The first thing one notices it that the Brickhouse has side walls and three compartments for counterweights. This allows you to load weights into the most convenient compartment to access, rather than reaching high or low and possibly overextending oneself.
The next convenience is that as you place weights in the Brickhouse, you don't need two hands to do it. No awkward twisting, tilting, or finagling of the weights to get them in-between the arbor rods. Why? Well, there is no back rod, and the front rod conveniently swings out of the way so you can just slide the weight 'bricks' into the compartment, which is sloped a bit to help with the process.
The weights have a handle built right into them, too. What a concept: A counterweight that you can grab onto with one hand and hold it securely without fear of dropping it. This leaves your other hand free to hang-on for dear life (you are wearing a fall prevention / arrest system as you load weights, right?)
Once the weights are nestled into their compartments (and you can fill the compartments all the way to the top, too), you just swing the front arbor rod back into place and let 'er fly.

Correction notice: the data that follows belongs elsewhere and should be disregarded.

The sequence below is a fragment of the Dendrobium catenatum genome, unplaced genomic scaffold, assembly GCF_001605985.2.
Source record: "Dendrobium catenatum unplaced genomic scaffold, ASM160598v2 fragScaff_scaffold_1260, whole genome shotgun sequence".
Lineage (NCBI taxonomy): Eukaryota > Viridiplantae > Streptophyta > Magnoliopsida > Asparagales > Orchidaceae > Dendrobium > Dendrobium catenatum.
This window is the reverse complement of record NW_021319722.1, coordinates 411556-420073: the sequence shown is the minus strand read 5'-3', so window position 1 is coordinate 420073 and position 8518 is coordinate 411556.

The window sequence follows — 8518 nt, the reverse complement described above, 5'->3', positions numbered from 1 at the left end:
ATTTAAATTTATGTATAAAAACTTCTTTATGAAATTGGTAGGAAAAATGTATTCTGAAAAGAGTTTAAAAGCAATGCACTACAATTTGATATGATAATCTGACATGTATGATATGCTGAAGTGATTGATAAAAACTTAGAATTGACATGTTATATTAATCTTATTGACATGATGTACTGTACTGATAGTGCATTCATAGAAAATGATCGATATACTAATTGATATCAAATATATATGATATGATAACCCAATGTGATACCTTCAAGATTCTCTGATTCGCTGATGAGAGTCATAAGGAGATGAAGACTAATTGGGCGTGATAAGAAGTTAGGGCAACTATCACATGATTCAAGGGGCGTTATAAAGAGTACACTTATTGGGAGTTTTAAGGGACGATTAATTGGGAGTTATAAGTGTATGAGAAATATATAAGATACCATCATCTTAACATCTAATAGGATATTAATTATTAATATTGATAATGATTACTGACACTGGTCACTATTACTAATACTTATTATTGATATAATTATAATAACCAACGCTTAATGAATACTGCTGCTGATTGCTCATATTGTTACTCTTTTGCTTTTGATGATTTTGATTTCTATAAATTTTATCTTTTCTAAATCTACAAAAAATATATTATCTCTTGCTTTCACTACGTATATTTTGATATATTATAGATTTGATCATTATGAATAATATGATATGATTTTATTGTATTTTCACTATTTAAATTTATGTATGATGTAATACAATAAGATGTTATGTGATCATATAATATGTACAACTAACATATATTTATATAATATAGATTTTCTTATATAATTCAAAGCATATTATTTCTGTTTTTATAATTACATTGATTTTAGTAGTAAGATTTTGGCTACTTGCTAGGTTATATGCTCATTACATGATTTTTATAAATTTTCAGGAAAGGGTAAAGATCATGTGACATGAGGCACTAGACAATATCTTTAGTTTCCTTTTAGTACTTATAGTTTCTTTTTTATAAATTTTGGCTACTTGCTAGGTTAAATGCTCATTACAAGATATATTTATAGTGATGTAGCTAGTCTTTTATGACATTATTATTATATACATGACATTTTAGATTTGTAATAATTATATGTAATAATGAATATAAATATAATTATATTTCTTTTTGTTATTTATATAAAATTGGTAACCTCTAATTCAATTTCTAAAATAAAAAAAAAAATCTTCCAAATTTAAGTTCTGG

Drop testing shows that a stage heavy line set will crash throught the lower arbor stop just like a regular arbor (no surprise there), however, the side walls are built to take a lickin'-and-keep-on-tickin', so you shouldn't have a mess of bricks jumping out of the Brickhouse. No word yet on the potential for bricks jumping out of the Brickhouse in the event of a stage-heavy run-away, but given the design of the compartments, it looks like the weight-lock free design still keeps them under control and not raining-down a hail storm of steel plates on the fly crew should a line set get away from you. That said, I'm still wearing my hard hat PPE when I'm onstage or in the fly galleries - there are still a lot of other hazards out there to ping your skull.